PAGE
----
Lexham Press is pleased to announce the first-ever English translation of Hermann Strack and Paul Billerbeck’s Kommentar zum Neuen Testament aus Talmud und Midrasch. Using the Pre-Pub process for this project allows us to invest resources in translating Kommentar zum Neuen Testament aus Talmud und Midrasch only if there is sufficient demand. These books, previously available only to specialists, will soon be accessible to everyone. As the scope of the project becomes clearer, the price might increase, such as when we announce the translator and begin the work of translation. That means users who pre-order the earliest—with the fewest details available—will get the best price.”

From their relevant webpage, it looks like they are halfway to an acceptable amount of pre-orders.

But there is more to come; Logos has made available for pre-order also the Germaan 3 volome set (Vol 1-3) of Strack -Billerbeck, for those who prefer the German language, the ur-text so to say.. GO HERE for further information.

And, they are also offering the possibility of preordering the combined English and German volumes.

For those who know the Logos system (and those who don’t), it is interesting to know that these Logos versions will include the useful tagging system they use. Or to cite their own presentation again:

The Logos edition of Commentary on the New Testament from the Talmud and Midrash is completely indexed, giving near-instant access to any word or reference. The Scripture references are linked to your preferred Bible translation and appear on mouseover. Greek, Latin, and Hebrew words link to the language tools in your library, allowing you to access basic lexical information with a simple right-click.

So, if you want Strack-Billerbeck included in your Logos set-up, you know what to do. 🙂

 

Bible Odyssey

Bible Odyssey is a site presenting information about the Bible and it world. It is relatively new, but still growing, and do already contain a lot of material relevent to the study of the Bible.
Several institutions are behind the site, sponsoring it in various ways, and there are important groups of people supporting it or working withs its informative articles etc.
Visitors will be able to search for people, places or passages, and the information they will find can be in text, photos or videos. The will even be able to Ask a Scholar a question via a specific question form.
Bible Odyssey Website includes the complete text of three Bibles: The New Revised Standard Version (NRSV), the Contemporary English Version (CEVD), and the King James Version (KJV), as well as several other tools.
Have a look at the site by clicking Bible Odyssey.

European Association of Biblical Studies

A mail from the EABS reminded me of the opportunity to mention this association again, and its upcoming conference in 2015.

http://www.eabs.net/site/ is open to all scholars and students of the Bible. It organizes research groups, supports a graduate network and holds an annual conference, usually in early August, at different locations in Europe.
A particular aim of the association is to encourage the flow of scholarship between European countries and especially to make it easier for scholars and students in Central and Eastern Europe to participate with their colleagues in Western Europe and beyond in the exchange of knowledge and ideas.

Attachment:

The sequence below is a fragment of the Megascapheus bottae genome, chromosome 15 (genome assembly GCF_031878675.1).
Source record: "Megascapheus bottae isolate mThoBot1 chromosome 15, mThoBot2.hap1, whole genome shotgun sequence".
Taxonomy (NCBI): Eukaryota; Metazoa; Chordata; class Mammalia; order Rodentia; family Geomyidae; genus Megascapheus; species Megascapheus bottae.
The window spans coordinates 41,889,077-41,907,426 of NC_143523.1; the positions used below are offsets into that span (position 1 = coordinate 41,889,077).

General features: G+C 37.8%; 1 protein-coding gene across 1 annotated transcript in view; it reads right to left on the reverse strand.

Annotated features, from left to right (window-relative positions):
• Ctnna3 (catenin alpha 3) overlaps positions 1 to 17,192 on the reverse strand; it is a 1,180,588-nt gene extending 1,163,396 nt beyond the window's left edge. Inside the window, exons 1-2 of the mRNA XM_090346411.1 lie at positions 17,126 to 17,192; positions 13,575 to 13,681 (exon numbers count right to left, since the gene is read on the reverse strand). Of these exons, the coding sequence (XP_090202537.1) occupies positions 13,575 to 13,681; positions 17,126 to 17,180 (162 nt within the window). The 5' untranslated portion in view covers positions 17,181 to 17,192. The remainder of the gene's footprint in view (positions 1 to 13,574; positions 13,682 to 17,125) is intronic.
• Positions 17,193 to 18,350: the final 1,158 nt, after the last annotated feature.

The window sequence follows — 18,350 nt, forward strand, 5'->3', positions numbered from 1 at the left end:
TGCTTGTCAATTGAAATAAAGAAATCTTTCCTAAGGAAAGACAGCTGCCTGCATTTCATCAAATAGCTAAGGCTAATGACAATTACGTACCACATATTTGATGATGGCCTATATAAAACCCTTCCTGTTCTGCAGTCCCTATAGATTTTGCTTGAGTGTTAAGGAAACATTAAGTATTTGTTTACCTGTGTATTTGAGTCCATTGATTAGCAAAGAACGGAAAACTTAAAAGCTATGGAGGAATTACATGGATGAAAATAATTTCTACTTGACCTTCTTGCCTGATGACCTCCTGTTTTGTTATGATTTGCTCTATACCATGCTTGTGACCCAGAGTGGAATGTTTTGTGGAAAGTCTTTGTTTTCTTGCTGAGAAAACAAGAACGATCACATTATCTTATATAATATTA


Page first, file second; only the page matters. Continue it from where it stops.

Members will receive a regular newsletter and are invited to share information about conferences, academic positions and general news about biblical scholarship.

In 2015, EABS’ Annual Meeting will be held in Cordoba, Spain, July 12-15th.

PhD and Postdoctoral Research

The MHS School of Mission and Theology (Stavanger, Norway) will January 1, 2015, start up a three years research project on popular biblical interpretation among the Maasai of East Africa. Linked to this project, two research positions are now open: one PhD Research Fellowship and one Postdoctoral Research Fellowship, both in Biblical Studies, and both starting up January 1, 2015.
The MHS School of Mission and Theology (Stavanger, Norway, http://www.mhs.no/en/) invites applications to two positions—one PhD Research Scholarship and one Postdoctoral Research Scholarship—in Biblical Studies. Both positions are linked to a research project funded by the Norwegian Research Council and directed by Professor Knut Holter: Potentials and Problems of Popular Inculturation Hermeneutics in Maasai Biblical Interpretation.

Read more here.

Resource Pages for Biblical Studies resurrected!

Scan this QR to get the url.
Hey,- my Resource Pages for Biblical Studies are now up again and running!

The site has been moved to a new provider, and the webpages have been completely renovated; they have got a new design, a somewhat changed structure, and a lots of dead links have been removed. All the links in the present version have been tested and found working.

Furthermore, the focus of the present version is a bit narrower that the former old on; now the focus is more strict on Biblical texts, on the social world of the New Testament, and then -of course- on Philo of Alexandria.

I find it close to impossible for one man to keep up with all the studies – books and articles- that are now being published on the Internet related to the New Testament: Hence I have skipped most of these if they not fit my main focuses indicated by my headlines on the main page. Readers will still find that Mark Goodacre’s website (do I have to say the name?) is still The Best for such searches.

The new url is now very similar to the former: http://www.torreys.org/bible
Those who use the old urls (each of the 5 pages had a different one), should now be immediately redirected to this new one.

There are still some links to be added, and more will come in the future. But I would like to publish it now in this form and format. If you have some links to suggest please use the mail adress at the bottom of my website.